Testing blood glucose is the only way to be sure that it is within normal range and allows you to adjust the insulin and eating plan if it is not. From day to day, it helps prevent emergencies. Over a period of years, it helps prevent or slow down long-term, serious complications of diabetes.

Follow your doctor's instructions for testing blood glucose every day -- even when symptoms are not present.

How to do it

The current method for monitoring blood glucose requires a finger-stick blood sample. Many people are squeamish about this at first, but most people quickly become comfortable with it. So don't worry -- you will, too!

The equipment you need to perform the finger-stick test includes a lancet (small blade or needle device for drawing blood from the finger), a blood glucose meter, test strips, and a log book. Your doctor can help you choose the appropriate equipment.

Make sure your hands are washed. (Or, if you are testing your child's blood, wash their hands.) Use a lancet to get a drop of blood from the SIDE of a finger. The tip of the finger is more sensitive and should not be used. Place the blood drop onto one of the special test strips. Insert the strip into the blood glucose meter. The meter analyses the amount of glucose in the blood sample.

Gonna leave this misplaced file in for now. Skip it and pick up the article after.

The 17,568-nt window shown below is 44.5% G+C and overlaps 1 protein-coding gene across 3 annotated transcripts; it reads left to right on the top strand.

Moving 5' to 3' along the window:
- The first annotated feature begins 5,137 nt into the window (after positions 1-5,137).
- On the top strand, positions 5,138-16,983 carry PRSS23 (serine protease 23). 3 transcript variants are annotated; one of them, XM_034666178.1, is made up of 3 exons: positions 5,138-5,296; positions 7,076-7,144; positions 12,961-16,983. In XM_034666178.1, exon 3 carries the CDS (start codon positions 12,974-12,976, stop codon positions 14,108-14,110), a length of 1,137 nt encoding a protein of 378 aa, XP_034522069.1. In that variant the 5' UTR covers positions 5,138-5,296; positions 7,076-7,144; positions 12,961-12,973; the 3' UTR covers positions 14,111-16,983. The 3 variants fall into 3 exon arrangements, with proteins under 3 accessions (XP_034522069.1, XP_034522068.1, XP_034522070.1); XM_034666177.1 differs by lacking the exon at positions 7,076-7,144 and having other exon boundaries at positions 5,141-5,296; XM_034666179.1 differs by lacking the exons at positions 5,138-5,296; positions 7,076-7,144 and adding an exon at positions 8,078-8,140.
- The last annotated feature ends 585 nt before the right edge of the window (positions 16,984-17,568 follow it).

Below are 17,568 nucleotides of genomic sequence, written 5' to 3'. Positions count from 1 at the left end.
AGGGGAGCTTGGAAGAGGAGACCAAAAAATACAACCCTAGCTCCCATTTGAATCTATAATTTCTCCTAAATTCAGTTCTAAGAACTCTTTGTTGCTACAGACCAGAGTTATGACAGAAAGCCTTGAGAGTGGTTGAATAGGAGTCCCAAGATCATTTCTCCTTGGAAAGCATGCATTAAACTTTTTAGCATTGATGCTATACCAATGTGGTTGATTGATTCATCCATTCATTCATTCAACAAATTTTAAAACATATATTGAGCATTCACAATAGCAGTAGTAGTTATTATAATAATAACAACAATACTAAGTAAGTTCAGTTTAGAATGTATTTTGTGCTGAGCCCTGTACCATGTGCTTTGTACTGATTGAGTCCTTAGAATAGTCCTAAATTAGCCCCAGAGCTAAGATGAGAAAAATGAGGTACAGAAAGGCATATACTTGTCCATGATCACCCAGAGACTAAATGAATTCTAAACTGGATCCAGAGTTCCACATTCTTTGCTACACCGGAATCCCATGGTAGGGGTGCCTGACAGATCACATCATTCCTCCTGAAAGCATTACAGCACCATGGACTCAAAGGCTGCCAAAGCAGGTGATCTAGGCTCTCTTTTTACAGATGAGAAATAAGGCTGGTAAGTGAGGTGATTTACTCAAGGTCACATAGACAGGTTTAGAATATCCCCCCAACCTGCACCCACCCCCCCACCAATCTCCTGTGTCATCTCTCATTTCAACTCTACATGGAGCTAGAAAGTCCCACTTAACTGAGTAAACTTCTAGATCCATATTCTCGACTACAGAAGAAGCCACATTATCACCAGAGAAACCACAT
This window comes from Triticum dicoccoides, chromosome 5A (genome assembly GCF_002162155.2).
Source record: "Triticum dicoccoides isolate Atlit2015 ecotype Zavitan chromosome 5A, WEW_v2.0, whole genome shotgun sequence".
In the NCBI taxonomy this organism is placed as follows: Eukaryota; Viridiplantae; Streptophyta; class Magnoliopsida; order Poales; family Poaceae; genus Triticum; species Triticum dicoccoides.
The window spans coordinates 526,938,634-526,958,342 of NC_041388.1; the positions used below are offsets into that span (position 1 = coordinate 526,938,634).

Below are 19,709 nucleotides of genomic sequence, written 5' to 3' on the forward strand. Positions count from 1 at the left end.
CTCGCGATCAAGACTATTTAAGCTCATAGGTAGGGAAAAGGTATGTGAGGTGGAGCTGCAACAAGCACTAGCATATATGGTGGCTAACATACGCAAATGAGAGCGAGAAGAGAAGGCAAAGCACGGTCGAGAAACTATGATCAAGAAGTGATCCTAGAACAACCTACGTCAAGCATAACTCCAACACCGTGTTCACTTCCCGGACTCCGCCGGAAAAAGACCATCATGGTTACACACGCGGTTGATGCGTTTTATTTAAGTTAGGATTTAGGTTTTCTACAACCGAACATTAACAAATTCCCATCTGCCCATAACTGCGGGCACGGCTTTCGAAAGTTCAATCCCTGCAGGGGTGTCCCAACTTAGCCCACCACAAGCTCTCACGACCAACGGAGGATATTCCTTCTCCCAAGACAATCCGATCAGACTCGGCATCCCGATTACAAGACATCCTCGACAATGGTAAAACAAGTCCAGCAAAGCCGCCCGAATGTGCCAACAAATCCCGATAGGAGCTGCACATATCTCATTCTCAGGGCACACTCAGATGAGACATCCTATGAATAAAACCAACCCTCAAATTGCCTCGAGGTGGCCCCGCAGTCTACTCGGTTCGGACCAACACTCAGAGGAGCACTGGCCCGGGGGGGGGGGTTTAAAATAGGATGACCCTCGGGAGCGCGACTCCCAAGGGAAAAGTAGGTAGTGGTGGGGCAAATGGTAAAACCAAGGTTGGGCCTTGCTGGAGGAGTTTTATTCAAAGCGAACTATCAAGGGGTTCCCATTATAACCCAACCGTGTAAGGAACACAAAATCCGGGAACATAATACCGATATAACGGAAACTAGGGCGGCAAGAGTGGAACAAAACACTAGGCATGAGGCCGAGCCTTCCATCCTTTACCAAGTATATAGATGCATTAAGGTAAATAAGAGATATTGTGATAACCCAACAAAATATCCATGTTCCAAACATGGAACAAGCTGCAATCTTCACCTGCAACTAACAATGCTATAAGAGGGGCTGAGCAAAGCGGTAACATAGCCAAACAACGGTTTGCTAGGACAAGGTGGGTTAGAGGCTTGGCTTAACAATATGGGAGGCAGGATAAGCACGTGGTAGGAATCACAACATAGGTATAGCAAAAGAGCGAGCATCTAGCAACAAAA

Keep a log book handy, and write down the glucose level, time, and date each time you test. Bring this log book with you when you visit the doctor. Some meters keep a log automatically.

You should take your glucose reading at least 4 times a day, before meals and at bedtime. Aim for a range between 80 - 120 before meals and 100 - 140 at bedtime. It will go up and down over the course of the day. Ask your doctor what the best time is for you to test, and what your levels should be during different times of day.

Follow your meter's instructions for cleaning and calibration. This will help ensure accurate readings. Write the expiration date on your vial of test strips.

Hemoglobin A1c test

Another test to see how well blood sugar is under control is the hemoglobin A1c test. It measures blood sugar control over the last 3 months. This is a simple blood test usually done at the doctor's office. A home test is also available.

If you haven't had an A1c test in the past 3 - 4 months, call your doctor to request one.

Learn More

Want to learn about non-invasive methods of monitoring glucose, including a device worn like a watch? Read New and Upcoming Testing Devices

 

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Review Date: 5/10/2007

Reviewed By: Robert Hurd, MD, Professor of Endocrinology, Department of Biology, Xavier University, Cincinnati, OH. Review provided by VeriMed Healthcare Network.


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